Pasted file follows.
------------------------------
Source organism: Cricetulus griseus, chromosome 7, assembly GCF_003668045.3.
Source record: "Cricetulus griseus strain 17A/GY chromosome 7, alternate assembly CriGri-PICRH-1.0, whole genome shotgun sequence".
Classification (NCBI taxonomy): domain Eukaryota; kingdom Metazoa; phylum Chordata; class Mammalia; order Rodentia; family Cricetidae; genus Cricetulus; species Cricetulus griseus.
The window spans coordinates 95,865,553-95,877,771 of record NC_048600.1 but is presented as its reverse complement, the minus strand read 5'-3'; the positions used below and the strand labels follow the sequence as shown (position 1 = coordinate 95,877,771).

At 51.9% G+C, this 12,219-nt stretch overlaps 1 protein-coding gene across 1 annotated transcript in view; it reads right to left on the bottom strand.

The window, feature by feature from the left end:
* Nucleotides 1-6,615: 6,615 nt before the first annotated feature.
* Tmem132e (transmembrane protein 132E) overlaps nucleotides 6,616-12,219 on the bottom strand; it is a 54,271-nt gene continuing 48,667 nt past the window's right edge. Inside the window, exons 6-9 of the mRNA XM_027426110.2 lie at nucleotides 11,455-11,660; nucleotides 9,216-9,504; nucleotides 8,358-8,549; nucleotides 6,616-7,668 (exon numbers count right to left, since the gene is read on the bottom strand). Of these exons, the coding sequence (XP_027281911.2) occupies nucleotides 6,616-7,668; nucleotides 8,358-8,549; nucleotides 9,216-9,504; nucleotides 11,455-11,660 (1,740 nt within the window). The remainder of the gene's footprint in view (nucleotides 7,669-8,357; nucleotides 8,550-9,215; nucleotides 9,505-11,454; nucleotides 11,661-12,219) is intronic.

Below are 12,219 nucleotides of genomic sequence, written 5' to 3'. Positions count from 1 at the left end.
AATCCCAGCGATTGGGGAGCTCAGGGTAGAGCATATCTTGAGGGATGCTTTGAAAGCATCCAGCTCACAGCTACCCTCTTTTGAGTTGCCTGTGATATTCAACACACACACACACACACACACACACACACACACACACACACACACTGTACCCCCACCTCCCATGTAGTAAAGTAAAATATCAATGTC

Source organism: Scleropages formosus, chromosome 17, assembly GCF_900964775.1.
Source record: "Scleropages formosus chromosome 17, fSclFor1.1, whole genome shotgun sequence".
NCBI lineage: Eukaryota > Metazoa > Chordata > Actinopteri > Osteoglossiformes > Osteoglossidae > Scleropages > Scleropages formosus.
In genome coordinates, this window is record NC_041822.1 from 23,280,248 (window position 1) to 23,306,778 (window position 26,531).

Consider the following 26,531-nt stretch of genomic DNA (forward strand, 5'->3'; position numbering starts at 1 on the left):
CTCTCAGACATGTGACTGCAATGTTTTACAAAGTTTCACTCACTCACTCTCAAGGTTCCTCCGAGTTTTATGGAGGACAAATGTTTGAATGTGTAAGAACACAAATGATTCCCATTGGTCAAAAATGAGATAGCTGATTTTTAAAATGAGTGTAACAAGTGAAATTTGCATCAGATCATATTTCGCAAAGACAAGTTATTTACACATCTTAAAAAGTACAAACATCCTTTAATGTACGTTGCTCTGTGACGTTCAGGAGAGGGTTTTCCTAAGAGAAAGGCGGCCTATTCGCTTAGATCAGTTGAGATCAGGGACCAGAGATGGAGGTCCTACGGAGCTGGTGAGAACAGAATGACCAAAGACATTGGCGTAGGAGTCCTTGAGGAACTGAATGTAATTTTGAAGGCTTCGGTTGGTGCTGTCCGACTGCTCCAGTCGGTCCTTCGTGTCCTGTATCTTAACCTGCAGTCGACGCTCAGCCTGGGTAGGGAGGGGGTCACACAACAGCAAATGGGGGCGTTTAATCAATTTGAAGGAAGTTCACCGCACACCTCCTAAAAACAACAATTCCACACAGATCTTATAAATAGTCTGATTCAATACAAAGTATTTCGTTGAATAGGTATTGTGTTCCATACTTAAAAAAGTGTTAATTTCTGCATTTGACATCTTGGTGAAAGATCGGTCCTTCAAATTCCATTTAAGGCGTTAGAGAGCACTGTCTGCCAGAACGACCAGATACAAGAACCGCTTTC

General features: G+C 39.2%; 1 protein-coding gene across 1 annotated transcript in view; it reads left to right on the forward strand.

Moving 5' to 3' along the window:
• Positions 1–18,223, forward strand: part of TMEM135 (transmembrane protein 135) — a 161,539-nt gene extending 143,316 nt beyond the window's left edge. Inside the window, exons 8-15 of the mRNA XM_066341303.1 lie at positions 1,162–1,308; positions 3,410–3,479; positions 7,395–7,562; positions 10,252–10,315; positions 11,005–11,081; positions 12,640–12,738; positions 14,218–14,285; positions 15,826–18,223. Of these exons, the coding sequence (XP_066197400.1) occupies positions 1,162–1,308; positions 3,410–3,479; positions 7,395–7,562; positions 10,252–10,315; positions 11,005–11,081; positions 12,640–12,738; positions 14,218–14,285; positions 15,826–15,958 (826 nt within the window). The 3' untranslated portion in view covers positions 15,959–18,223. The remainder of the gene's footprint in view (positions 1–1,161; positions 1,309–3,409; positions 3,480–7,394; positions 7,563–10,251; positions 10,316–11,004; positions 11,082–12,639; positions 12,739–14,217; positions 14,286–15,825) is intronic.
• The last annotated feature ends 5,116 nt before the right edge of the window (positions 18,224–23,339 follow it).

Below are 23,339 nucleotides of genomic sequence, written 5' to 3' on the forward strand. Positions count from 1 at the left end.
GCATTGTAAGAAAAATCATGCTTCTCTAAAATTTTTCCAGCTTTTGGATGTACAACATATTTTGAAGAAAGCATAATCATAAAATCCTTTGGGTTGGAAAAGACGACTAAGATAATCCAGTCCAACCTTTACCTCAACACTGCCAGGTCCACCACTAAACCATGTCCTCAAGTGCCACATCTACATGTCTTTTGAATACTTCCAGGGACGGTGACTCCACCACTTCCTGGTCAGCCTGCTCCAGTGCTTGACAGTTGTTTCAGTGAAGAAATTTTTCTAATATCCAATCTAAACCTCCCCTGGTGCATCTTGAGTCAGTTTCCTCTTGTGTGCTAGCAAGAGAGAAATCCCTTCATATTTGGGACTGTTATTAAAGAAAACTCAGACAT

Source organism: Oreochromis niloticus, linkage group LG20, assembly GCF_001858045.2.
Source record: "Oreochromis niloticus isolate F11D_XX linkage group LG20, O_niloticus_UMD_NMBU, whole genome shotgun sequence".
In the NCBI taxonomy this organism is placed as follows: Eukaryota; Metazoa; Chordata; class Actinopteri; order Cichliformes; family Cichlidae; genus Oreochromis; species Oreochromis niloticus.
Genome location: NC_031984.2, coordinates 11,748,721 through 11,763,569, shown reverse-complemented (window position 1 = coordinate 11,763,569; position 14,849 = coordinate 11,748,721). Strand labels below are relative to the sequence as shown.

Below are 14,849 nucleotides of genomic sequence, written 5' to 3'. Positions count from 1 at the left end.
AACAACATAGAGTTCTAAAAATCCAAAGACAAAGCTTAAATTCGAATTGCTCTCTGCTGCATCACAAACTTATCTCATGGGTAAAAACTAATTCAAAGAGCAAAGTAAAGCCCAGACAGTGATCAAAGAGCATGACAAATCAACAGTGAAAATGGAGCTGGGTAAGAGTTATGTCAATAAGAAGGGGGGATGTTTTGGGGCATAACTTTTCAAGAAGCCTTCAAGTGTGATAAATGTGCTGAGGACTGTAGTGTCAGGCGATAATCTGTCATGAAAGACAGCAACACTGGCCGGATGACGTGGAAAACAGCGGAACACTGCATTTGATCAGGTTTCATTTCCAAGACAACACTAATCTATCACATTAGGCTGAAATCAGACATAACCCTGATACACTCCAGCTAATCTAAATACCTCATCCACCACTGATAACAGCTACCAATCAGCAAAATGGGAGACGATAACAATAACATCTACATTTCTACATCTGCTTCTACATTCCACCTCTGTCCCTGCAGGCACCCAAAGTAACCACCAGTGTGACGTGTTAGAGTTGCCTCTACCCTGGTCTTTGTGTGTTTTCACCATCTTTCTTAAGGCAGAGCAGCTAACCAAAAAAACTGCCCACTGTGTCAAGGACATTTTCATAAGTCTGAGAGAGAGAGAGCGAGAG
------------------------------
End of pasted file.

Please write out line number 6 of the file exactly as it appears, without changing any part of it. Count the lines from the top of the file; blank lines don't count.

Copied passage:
The window, feature by feature from the left end: